Vietnam’s house church fellowships traveled to Hanoi last week deliver a petition to the government. The petition, signed by Pastors and leaders from over 50 house church and indigenous mission organizations, appealed to Vietnam’s Communist Party leadership to reconsider a controversial new law on religion and to allow greater freedom for religious worship.
According to the official Vietnam News Agency, the lengthy Ordinance on Beliefs and Religions, due to take effect on November 15 “assures citizens of their basic rights regarding religious freedom” and says these rights “cannot be violated by anyone.” However, church leaders within Vietnam and other critics say the authorities are, in actuality trying to restrict the freedom to worship.
The petition, signed on behalf of thousands of Protestant Christians throughout the country, begins with a brief salutation to the Socialist Republic of Vietnam, and then, as reported by Compass News, reads:
“We are people who have put our whole trust in the living God, worshipping him and exalting his ultimate sovereignty, faithfully carrying out his teachings in the Bible as do billions of Christian believers in all other human communities in the world.
“It is because of this true faith in God that millions of Vietnamese lives have been transformed to become better, and have contributed significantly to the social and spiritual life of our homeland and people.
“In obedience to the Bible and following the example of the early church, we evangelical believers have come together in various organizational forms: in small groups, in independent house churches, sometimes organized into an evangelical denomination.
“We meet together in many places: in our private homes, in chapels and in churches, to worship God and to help one another to live out God’s Word, to become good citizens and believers.”
Under the Communist government, churches must register and comply with strict regulations governing the activity and teachings of the church, training and appointment of ministers, and contact with Christians from other countries. The evangelical house churches of Vietnam, which have opted not to register because of these conditions, operate independently of the officially recognized Evangelical Church of Vietnam.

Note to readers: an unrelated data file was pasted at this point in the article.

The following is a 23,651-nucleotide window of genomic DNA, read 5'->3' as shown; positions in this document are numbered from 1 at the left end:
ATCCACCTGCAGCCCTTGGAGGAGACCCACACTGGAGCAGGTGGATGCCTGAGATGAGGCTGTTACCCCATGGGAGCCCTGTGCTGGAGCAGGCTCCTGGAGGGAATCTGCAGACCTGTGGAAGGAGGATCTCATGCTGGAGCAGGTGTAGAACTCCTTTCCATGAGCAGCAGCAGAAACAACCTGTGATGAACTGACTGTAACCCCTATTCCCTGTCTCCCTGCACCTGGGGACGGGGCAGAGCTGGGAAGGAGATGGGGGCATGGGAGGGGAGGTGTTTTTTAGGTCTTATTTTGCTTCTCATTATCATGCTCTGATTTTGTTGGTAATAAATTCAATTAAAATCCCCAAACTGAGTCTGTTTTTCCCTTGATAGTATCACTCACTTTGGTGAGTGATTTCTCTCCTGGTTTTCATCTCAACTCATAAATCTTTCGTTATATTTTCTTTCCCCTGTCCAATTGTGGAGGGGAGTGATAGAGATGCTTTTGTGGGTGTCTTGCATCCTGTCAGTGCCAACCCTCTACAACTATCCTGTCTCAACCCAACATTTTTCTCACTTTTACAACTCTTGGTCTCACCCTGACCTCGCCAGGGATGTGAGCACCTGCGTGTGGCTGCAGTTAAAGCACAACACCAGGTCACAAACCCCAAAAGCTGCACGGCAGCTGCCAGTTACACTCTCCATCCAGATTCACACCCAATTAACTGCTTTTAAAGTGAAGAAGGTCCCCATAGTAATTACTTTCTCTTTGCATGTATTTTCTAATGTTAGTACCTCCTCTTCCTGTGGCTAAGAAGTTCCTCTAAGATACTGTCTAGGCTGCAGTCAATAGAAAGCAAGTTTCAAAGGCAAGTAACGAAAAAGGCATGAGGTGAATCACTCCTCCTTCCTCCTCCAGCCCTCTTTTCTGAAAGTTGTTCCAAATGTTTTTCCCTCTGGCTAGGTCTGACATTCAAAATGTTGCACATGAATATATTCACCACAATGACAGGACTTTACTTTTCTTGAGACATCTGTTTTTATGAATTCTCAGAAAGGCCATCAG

The petition then gives a brief history of the church in Vietnam, emphasizing that after almost 30 years of Communist rule, the government still has not recognized evangelical house churches. Because of this, the petition claims, they are forced to worship in private homes rather than church buildings. Police frequently disturb their meetings and slander them, forbidding them to carry out normal church activities.
Bibles, hymnbooks and church equipment have been confiscated. Many believers have been fined, arrested, publicly mocked before their communities, beaten and imprisoned. Others have suffered when government officials withheld social and financial benefits normally available to Vietnamese citizens.
The petition continues: “In light of all these matters above, we affirm that our belief is laid on the foundation of the Bible -- the perfect model that directs all of our religious activities and practices. Throughout history, millions of Christian believers, regardless of their political system, their culture or their location on this planet, were always loyal and faithful to the standards of the Bible.”
The document then explains the basic foundational principles of the Christian faith, and asserts that according to Scripture, ministers should be ordained and appointed by God, not by the state.
The petition affirms the role of the government in other spheres.
“As Vietnamese citizens, we express our respect for leaders of the various levels of government, for our Bible itself teaches that, ‘Everyone must submit himself to the governing authorities, for there is no authority except that which God has established’ (Romans 13:1).
“In the history of mankind, because of prejudice and misunderstanding, there were times when certain people caused great difficulties toward blameless Christian believers. Today, if we are to be placed into such a situation, we would follow the example of Christian believers through the ages... and say, ‘We must obey God rather than men’ (Acts 5:29).”
The petition then lists, “with all of our good will,” three suggestions to overcome religious tensions in Vietnam.
First, the government should allow every citizen, regardless of religious belief, to live equally under the constitution. The writers pointed out that the new Ordinance on Religion contained articles that were contrary to the constitution, as well as to international treaties and conventions signed by Vietnam.
Second, in order to promote peace and social equality, the government should cease discrimination against Christian believers worshiping in house churches.
Finally, the government should create favorable conditions for believers in house church networks to carry out their religious practices according to the dictates of their faith. Christians meeting together to worship should also have the freedom to choose “times and places of their convenience.”
The petition closes with a blessing on the Communist Party leadership and their families.
The petition, with its list of 50 signatures representing thousands of Protestant Christians throughout Vietnam, was delivered to the government on Monday, Sept. 27.